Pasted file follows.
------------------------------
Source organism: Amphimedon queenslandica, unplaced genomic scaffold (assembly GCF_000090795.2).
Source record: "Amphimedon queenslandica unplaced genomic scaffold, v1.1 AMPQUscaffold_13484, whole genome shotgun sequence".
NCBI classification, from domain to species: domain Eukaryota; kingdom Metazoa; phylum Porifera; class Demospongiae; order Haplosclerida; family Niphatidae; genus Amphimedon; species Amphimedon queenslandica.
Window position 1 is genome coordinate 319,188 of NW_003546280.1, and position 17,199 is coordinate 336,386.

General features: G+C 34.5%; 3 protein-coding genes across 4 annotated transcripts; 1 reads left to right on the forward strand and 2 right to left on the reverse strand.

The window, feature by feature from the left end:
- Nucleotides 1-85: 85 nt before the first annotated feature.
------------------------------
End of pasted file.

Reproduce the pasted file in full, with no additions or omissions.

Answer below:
Source organism: Amphimedon queenslandica, unplaced genomic scaffold (assembly GCF_000090795.2).
Source record: "Amphimedon queenslandica unplaced genomic scaffold, v1.1 AMPQUscaffold_13484, whole genome shotgun sequence".
NCBI classification, from domain to species: domain Eukaryota; kingdom Metazoa; phylum Porifera; class Demospongiae; order Haplosclerida; family Niphatidae; genus Amphimedon; species Amphimedon queenslandica.
Window position 1 is genome coordinate 319,188 of NW_003546280.1, and position 17,199 is coordinate 336,386.

General features: G+C 34.5%; 3 protein-coding genes across 4 annotated transcripts; 1 reads left to right on the forward strand and 2 right to left on the reverse strand.

The window, feature by feature from the left end:
- Nucleotides 1-85: 85 nt before the first annotated feature.